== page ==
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Benefits of small & smaller hooks for tributary steelhead.

Posted on November 22nd, 2017

How big of a hook do you need to land a big Great Lakes tributary steelhead or brown trout? How about you don’t need or want to use a big hook, the smaller the better.

gamakatsu_steelhead_tip

Why use the smallest hook for tributary drift-fishing? Here are a few really good reasons:

  • a small hook won’t weigh the roe bag or imitation egg, and soft-plastic grubs and flies un-naturally and will allow for a better “bait-drift” presentation, especially in slower moving water
  • if your hook brushes the bottom, small hooks are less likely to get caught up on debries (leaves, rocks, twigs & branches)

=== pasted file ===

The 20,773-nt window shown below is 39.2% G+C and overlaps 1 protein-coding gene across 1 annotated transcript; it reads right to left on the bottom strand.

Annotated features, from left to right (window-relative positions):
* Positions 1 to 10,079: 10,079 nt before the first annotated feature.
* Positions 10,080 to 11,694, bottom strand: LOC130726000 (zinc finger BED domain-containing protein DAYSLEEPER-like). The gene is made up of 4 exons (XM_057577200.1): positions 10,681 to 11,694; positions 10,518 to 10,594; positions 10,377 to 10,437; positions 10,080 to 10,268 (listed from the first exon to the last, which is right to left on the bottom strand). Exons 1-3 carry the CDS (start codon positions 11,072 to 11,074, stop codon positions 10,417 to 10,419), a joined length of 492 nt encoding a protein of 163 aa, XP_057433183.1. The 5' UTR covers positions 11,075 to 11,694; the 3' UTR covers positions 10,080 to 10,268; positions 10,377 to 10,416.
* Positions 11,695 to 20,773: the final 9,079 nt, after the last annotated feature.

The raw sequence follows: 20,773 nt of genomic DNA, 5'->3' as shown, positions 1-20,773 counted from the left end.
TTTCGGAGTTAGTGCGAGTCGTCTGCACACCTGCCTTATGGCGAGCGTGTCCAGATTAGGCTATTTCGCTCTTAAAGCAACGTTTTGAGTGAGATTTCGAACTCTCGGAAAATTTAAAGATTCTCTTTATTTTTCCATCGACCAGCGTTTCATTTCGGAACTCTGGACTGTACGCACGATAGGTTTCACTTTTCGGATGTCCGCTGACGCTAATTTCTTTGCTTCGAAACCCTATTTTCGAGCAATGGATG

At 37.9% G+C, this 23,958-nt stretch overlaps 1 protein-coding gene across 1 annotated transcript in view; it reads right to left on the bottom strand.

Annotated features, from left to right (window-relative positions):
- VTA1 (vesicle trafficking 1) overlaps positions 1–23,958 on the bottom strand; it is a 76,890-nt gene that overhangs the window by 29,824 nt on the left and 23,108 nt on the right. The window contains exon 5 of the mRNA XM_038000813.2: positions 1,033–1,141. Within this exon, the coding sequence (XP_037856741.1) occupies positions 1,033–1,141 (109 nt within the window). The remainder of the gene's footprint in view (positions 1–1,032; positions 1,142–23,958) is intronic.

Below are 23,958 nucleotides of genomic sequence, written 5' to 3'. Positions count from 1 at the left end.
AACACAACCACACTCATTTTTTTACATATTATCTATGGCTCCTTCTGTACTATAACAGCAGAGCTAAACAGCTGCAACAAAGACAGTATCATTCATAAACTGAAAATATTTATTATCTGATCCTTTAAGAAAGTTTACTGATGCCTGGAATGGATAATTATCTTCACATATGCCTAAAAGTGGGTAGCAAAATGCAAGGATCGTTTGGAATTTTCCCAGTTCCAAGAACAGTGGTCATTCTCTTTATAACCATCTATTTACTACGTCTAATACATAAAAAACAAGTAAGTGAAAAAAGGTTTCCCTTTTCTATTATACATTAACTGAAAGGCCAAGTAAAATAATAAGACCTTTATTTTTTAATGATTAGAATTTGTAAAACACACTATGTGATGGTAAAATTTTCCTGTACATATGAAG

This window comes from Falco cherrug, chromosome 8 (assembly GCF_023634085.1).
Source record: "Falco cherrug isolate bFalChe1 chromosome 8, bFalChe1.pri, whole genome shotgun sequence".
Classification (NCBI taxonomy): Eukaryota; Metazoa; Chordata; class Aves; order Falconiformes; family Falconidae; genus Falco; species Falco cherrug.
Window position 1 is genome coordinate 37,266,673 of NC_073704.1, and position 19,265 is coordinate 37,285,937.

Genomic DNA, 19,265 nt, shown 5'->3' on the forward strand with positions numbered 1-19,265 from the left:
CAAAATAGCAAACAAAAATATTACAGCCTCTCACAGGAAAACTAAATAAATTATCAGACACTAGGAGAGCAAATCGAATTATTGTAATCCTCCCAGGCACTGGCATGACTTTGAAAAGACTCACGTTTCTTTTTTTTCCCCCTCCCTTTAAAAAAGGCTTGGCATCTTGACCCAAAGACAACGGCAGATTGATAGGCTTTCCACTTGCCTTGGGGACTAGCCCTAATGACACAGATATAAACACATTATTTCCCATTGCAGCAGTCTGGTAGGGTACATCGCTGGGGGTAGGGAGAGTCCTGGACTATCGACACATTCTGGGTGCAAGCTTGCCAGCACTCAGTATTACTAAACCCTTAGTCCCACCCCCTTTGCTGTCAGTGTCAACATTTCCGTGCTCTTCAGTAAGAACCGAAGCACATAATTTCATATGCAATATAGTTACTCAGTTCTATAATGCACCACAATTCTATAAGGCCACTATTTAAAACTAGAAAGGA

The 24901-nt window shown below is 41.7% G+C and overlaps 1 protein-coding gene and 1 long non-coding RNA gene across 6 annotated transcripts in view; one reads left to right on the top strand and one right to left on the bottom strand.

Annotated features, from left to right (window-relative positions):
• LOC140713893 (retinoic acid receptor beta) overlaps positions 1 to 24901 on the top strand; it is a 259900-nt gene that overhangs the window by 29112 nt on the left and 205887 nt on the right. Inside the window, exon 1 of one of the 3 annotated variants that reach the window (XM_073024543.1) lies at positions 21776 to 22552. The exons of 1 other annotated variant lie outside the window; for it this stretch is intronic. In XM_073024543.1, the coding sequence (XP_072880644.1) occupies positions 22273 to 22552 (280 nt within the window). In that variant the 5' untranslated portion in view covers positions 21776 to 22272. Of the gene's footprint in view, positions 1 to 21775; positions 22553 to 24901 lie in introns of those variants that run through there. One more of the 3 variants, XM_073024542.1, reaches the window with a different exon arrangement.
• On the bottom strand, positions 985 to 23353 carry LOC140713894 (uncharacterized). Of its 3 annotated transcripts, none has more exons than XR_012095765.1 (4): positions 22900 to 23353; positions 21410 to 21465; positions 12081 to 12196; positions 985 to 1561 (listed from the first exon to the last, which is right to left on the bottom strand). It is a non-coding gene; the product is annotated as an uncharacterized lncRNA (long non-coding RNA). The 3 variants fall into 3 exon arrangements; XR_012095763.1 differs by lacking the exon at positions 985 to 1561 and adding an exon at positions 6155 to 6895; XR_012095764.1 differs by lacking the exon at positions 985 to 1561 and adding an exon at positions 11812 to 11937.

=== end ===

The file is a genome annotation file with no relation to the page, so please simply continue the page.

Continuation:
• small hooks have a thinner diameter which are easier to gently, yet firmly drive it into a fish’s mouth
  • small hooks have small barbs which require less pressure to drive into a fish’s mouth.
  • lastly, small hooks are less visible in clear, slow drifts increasing the percentage of takes/hook-ups when used with a light, fluorocarbon leader.

How small should you go? Anywhere from a #10 -#16 hook should suffice for most smaller Great Lakes tributaries.

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